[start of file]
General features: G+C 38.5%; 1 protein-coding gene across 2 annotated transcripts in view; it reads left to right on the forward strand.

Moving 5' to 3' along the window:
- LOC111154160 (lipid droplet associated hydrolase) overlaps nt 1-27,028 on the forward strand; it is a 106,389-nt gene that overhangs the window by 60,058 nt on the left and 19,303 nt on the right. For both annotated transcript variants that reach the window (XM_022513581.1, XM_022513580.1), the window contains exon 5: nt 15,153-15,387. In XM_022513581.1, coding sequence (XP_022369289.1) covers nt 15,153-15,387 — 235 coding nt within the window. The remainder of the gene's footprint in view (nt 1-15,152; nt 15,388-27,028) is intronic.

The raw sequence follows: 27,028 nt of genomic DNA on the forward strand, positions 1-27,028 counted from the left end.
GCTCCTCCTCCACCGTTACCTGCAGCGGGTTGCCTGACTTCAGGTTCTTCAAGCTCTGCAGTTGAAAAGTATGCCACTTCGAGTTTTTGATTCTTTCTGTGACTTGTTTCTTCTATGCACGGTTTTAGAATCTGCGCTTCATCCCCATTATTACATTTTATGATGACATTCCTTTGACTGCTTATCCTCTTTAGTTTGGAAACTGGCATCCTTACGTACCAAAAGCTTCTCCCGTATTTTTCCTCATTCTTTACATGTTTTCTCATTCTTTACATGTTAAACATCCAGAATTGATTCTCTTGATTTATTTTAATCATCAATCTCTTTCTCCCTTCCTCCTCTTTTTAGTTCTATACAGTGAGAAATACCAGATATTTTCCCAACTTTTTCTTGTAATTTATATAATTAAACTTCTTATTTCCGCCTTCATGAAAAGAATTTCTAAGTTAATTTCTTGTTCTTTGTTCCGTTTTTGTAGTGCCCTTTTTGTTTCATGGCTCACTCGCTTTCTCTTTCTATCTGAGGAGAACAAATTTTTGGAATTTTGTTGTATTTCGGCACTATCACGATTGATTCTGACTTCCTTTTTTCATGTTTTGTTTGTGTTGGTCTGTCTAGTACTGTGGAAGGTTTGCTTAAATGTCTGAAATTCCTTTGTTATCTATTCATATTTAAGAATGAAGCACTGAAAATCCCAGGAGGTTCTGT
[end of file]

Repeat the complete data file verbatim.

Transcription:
General features: G+C 38.5%; 1 protein-coding gene across 2 annotated transcripts in view; it reads left to right on the forward strand.

Moving 5' to 3' along the window:
- LOC111154160 (lipid droplet associated hydrolase) overlaps nt 1-27,028 on the forward strand; it is a 106,389-nt gene that overhangs the window by 60,058 nt on the left and 19,303 nt on the right. For both annotated transcript variants that reach the window (XM_022513581.1, XM_022513580.1), the window contains exon 5: nt 15,153-15,387. In XM_022513581.1, coding sequence (XP_022369289.1) covers nt 15,153-15,387 — 235 coding nt within the window. The remainder of the gene's footprint in view (nt 1-15,152; nt 15,388-27,028) is intronic.

The raw sequence follows: 27,028 nt of genomic DNA on the forward strand, positions 1-27,028 counted from the left end.
GCTCCTCCTCCACCGTTACCTGCAGCGGGTTGCCTGACTTCAGGTTCTTCAAGCTCTGCAGTTGAAAAGTATGCCACTTCGAGTTTTTGATTCTTTCTGTGACTTGTTTCTTCTATGCACGGTTTTAGAATCTGCGCTTCATCCCCATTATTACATTTTATGATGACATTCCTTTGACTGCTTATCCTCTTTAGTTTGGAAACTGGCATCCTTACGTACCAAAAGCTTCTCCCGTATTTTTCCTCATTCTTTACATGTTTTCTCATTCTTTACATGTTAAACATCCAGAATTGATTCTCTTGATTTATTTTAATCATCAATCTCTTTCTCCCTTCCTCCTCTTTTTAGTTCTATACAGTGAGAAATACCAGATATTTTCCCAACTTTTTCTTGTAATTTATATAATTAAACTTCTTATTTCCGCCTTCATGAAAAGAATTTCTAAGTTAATTTCTTGTTCTTTGTTCCGTTTTTGTAGTGCCCTTTTTGTTTCATGGCTCACTCGCTTTCTCTTTCTATCTGAGGAGAACAAATTTTTGGAATTTTGTTGTATTTCGGCACTATCACGATTGATTCTGACTTCCTTTTTTCATGTTTTGTTTGTGTTGGTCTGTCTAGTACTGTGGAAGGTTTGCTTAAATGTCTGAAATTCCTTTGTTATCTATTCATATTTAAGAATGAAGCACTGAAAATCCCAGGAGGTTCTGT